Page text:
Published on July 21, 2021
Study shows optimal thyroid function may require a vitamin D level of at least 50 ng/ml (125 nmol/L)
The thyroid is a gland that produces, stores, and releases thyroid hormones, which are important to the function of many systems and organs, including the heart, brain, liver, kidneys and skin. Thyroid hormones help regulate vital functions, such as breathing, heart rate, muscle strength, menstrual cycles, body temperature, metabolism, and more.
The thyroid is controlled through the hypothalamus-pituitary-thyroid axis, which is prone to circadian and seasonal changes. Previous studies have demonstrated an association between lower thyroid function during the winter months (when vitamin D levels are at their lowest) compared to the summer months (when people tend to have higher vitamin D levels), as well as an increased risk of autoimmune thyroid disease during the winter, especially among individuals with lower vitamin D levels.
The Thyroid May Need Higher Vitamin D Levels to Function at its Best
Vitamin D has many functions within the body, with response curves varying by system (such as skeletal vs immune). For example, while bone health may benefit from a vitamin D level of only 20 ng/ml (50 nmol/L), the immune system may require a much higher level of at least 50 ng/ml (125 nmol/L). Research, such as that discussed below, supports a higher level of vitamin D for thyroid function, similar to what may be needed for optimal immune system function.
A study by Mirhosseini it al., and including GrassrootsHealth Research Director Samantha Kimball, analyzed data from a group of 11,017 wellness program participants to determine if there was a relationship between vitamin D and thyroid function. Vitamin D and thyroid measures (including TSH, FT4, FT3, and thyroid antibodies) were taken at baseline and at follow-up, about one year later. Vitamin D supplementation was given to all participants (average dose 6000 IU/day) with the goal of achieving a vitamin D level of at least 40 ng/ml (100 nmol/L).
Those with Low Thyroid Function were Much More Likely to be Vitamin D Deficient
In this study, similar to previous studies, individuals presenting with low thyroid function (hypothyroid) were three times more likely to be vitamin D deficient (<20 ng/ml or <50 nmol/L) than those with healthy thyroid function, and those presenting with subclinical hypothyroidism were about twice as likely to be vitamin D deficient. Also, baseline TSH levels were higher and FT4 levels significantly lower (both indicating below optimal thyroid function) in the winter than in the summer among those who did not supplement with any vitamin D.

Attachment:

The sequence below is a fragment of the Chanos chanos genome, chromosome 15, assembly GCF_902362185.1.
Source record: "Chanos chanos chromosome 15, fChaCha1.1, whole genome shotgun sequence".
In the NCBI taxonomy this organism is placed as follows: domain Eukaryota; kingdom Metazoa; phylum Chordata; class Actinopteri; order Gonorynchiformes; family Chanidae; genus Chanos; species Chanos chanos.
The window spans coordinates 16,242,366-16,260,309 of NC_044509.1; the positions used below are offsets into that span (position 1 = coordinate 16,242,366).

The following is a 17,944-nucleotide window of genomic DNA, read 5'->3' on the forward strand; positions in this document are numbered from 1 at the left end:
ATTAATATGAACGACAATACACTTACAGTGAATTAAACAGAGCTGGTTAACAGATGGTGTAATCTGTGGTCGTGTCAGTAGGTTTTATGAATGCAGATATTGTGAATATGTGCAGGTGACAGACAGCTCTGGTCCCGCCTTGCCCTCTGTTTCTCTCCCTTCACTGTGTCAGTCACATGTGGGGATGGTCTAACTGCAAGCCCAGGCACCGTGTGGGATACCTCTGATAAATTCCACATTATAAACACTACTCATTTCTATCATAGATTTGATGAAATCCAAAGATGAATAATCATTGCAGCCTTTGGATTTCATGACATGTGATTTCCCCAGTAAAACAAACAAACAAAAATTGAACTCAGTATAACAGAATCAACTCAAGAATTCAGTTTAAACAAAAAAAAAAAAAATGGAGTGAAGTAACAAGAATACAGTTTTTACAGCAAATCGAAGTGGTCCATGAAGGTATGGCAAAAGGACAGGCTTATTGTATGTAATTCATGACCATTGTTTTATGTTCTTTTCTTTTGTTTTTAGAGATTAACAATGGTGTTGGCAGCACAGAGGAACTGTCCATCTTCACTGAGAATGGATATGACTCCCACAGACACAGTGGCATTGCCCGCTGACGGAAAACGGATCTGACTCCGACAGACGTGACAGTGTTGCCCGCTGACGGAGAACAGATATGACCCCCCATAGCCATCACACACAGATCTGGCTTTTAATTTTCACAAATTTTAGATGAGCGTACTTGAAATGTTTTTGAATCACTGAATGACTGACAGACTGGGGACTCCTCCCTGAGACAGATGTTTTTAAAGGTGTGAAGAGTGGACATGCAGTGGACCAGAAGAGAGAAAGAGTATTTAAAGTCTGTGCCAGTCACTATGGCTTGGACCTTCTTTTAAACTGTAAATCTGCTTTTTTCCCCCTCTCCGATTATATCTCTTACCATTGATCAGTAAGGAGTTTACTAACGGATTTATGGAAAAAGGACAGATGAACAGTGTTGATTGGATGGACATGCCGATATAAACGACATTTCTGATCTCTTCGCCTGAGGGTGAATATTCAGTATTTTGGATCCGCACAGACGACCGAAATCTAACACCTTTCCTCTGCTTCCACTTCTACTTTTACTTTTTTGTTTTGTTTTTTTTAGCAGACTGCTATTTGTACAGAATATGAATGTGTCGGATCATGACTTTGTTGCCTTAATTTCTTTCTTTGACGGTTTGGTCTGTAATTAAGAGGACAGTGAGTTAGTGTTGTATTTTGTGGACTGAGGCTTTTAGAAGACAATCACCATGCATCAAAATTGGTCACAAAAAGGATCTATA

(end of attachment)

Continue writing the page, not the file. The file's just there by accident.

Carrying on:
Thyroid Function Improved with Vitamin D Supplementation Program
The dose of vitamin D supplementation for each participant was determined using a calculation similar to that used with the GrassrootsHealth vitamin D*calculator, using the baseline vitamin D level and a target of at least 40 ng/ml (100 nmol/L). In this study, vitamin D supplementation to target a level of at least 40 ng/ml resulted in a significant reduction of TSH and the detection of hypothyroidism and subclinical hypothyroidism.
At the beginning of the study, excluding those on thyroid medications, 1.3% of the participants presented with blood work characteristic of hypothyroidism. At the end of the study, only 0.3% of participants were hypothyroid. 21.7% of participants showed characteristics of subclinical hypothyroidism at baseline, compared to 6.1% at follow up. There was also a significantly lower risk of reporting brain fog, low mood, unrefreshing sleep, weight gain, or low energy (symptoms of low thyroid function) at the end of the study.
Overall, this study found a 30% reduced risk of hypothyroidism, and a 32% reduced risk of elevated anti-thyroid antibodies (covered in more detail in an upcoming post) among participants whose vitamin D level was 50 ng/ml (125 nmol/L) or higher.
Vitamin D levels below 50 ng/ml (125 nmol/L) were also related to
- an overall increased risk of low thyroid function and thyroid disease
- a 107% increased risk of elevated TSH
- a 60% and 14% lower risk of low FT4 and FT3
Of note, vitamin B12 status was also significantly associated with low thyroid function, and improving vitamin B12 status was shown to significantly increase thyroid hormones FT3 and FT4.
In conclusion, this study suggests that vitamin D may influence thyroid function, and supplementation to achieve a vitamin D level between 40-60 ng/ml (100-150 nmol/L) may be useful in helping to prevent hypothyroidism and autoimmune thyroid disease.
Make Sure You Are Getting Enough Vitamin D and Other Important Nutrients – Measure Your TSH as Well!